India’s decision to reverse the April 4 export ban on hydroxychloroquine within 74 hours is based on an assessment that pharma companies Ipca Laboratories and Zydus Cadia can ramp up capacity to cater to the increased domestic as well as overseas demand.
On Tuesday, India said it would license hydroxychloroquine, primarily an anti-malarial drug also used for auto-immune diseases, and pain-killer paracetamol, allowing their export to some countries. The demand for hydroxychloroquine had shot up globally with several countries pushing India — among the top suppliers of the drug globally — for the drug’s use in their fight against COVID-19.
While the demand position of these drugs would be “continuously monitored”, the Ministry of External Affairs Tuesday said the stock position could allow Indian companies to meet the export commitments already made. Companies producing the drug said it was possible to meet the demand.
Ipca Laboratories and Zydus Cadila are ramping up production capacity to not just meet an immediate demand from the US, EU and other countries for around 150 million tablets, but also to cater to an order for around 100 million tablets from the Indian government in the wake of the COVID-19 emergency.
A spokesperson for Zydus Cadila said the company has, at the moment, ramped up production of its hydroxychloroquine to 20-30 metric tonnes a month from three tonnes previously to meet the higher requirement. It will scale up the capacity further to about 40-50 metric tonnes per month “if need arises”. The spokesperson, however, did not specify the split in capacity for India and exports.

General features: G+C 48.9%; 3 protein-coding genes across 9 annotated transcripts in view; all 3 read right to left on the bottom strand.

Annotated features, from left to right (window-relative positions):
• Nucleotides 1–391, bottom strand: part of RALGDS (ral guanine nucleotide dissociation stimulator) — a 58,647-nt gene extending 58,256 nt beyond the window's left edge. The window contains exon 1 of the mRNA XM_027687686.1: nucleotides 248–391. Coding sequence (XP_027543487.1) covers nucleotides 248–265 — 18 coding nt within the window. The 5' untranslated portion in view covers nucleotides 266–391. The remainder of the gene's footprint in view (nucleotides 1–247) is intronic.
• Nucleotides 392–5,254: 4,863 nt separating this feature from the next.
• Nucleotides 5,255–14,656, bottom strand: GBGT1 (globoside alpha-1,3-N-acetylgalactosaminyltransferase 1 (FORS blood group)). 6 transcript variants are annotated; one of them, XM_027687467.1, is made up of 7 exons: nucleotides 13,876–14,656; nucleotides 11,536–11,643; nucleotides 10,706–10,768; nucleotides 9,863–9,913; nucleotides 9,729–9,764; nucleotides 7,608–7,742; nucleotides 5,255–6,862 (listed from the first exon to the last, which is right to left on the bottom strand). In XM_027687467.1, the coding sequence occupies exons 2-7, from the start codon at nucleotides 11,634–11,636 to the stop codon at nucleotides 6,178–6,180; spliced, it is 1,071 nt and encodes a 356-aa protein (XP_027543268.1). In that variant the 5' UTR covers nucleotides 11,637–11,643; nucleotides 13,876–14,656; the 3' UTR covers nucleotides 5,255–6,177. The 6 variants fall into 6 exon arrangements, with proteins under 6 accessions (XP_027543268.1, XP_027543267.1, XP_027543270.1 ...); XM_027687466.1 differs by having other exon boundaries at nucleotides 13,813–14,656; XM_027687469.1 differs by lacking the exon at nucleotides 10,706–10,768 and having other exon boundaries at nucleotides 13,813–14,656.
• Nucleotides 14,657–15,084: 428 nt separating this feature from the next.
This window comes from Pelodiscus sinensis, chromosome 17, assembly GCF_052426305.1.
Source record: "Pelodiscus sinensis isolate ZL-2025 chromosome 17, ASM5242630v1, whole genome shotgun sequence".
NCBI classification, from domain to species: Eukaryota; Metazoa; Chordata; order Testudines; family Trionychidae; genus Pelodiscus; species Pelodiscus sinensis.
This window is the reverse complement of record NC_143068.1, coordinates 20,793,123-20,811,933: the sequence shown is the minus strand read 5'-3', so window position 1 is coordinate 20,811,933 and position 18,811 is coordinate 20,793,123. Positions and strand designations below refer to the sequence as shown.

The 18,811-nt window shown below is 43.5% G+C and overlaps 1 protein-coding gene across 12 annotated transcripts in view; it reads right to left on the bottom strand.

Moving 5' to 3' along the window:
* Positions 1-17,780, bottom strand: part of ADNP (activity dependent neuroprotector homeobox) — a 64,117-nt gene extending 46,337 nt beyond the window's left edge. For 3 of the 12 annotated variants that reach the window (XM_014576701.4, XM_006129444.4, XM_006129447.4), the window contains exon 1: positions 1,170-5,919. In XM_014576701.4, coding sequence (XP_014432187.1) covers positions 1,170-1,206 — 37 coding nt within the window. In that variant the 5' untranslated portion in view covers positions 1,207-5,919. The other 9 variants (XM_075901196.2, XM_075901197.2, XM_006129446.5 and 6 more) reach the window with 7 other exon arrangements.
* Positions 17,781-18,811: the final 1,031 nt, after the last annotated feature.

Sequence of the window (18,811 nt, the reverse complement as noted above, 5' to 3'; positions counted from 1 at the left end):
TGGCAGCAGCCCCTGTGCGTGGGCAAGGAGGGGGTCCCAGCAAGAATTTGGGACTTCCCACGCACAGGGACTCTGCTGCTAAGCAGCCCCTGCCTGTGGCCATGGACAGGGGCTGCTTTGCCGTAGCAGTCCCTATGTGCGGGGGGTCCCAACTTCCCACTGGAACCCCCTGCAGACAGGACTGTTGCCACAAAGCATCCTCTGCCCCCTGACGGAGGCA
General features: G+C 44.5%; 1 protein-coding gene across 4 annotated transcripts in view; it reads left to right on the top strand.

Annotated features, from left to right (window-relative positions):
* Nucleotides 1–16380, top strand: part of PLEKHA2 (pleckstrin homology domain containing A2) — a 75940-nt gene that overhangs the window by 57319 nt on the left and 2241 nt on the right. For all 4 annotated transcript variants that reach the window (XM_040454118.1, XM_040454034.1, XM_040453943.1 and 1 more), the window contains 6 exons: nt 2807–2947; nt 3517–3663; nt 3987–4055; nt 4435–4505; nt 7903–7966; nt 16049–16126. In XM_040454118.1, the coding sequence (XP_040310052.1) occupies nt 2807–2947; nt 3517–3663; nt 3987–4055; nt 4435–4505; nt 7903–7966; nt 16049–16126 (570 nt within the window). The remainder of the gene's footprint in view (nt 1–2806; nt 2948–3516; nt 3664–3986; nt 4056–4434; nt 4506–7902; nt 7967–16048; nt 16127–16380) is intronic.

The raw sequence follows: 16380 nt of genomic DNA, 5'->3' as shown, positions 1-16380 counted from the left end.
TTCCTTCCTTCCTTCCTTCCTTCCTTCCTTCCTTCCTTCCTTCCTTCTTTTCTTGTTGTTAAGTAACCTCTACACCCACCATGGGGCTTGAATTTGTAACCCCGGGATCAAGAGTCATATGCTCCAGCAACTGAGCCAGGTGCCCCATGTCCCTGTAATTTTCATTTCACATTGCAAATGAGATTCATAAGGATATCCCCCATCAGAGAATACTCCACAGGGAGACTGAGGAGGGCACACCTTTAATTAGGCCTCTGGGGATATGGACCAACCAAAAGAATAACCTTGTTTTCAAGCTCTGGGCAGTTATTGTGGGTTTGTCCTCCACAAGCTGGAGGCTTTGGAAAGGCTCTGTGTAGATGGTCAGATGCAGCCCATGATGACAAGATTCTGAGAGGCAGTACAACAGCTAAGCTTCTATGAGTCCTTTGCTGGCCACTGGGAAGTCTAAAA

Ajit Kumar Jain, Joint Managing Director, Ipca Laboratories, another major producer of the drug, told The Indian Express, “We manufacture not only all the APIs (active pharmaceutical ingredients), but all the KSMs (key starting materials) for it as well. We are self sufficient that way.”
“Suddenly, the demand has gone up 4-5 times, but the industry’s capacity is very large. In April itself, we will be able to meet whatever the government has ordered, which is significant compared to the quantity we were producing for India,” he said.
The company has the capacity to manufacture hydroxychloroquine using 20 metric tonnes worth of ingredients but so far had used only around 20 per cent of this to cater to the Indian market. Tablets made using the remaining 80 per cent had been exported not only to regions with a large burden of malaria, but also to countries with patients suffering from auto-immune diseases. Even in India, the drug is prescribed for use by patients with conditions like rheumatoid arthritis and lupus.
Ipca Labs, though previously absent in the US market due to an import alert against it, exports hydroxychloroquine to 70-80 markets, including countries in Africa, the Commonwealth of Independent States (CIS), Europe, Asia and the Latin American region. On March 21, the United States Food and Drug Administration (US FDA) “made exception” to its import alert against the company to allow it to procure sufficient stock of the drug for emergency use, Ipca told stock exchanges.
However, before the spurt in global demand for hydroxychloroquine – which is still not proven to be effective in COVID-19 treatment, the drug catered to a smaller market, both in India and outside. Data collated by the Pharmaceutical Export Promotion Council shows that India’s hydroxychloroquine exports stood at around $36.41 million in April-February 2019-20, 24 per cent lower than in 2018-19.
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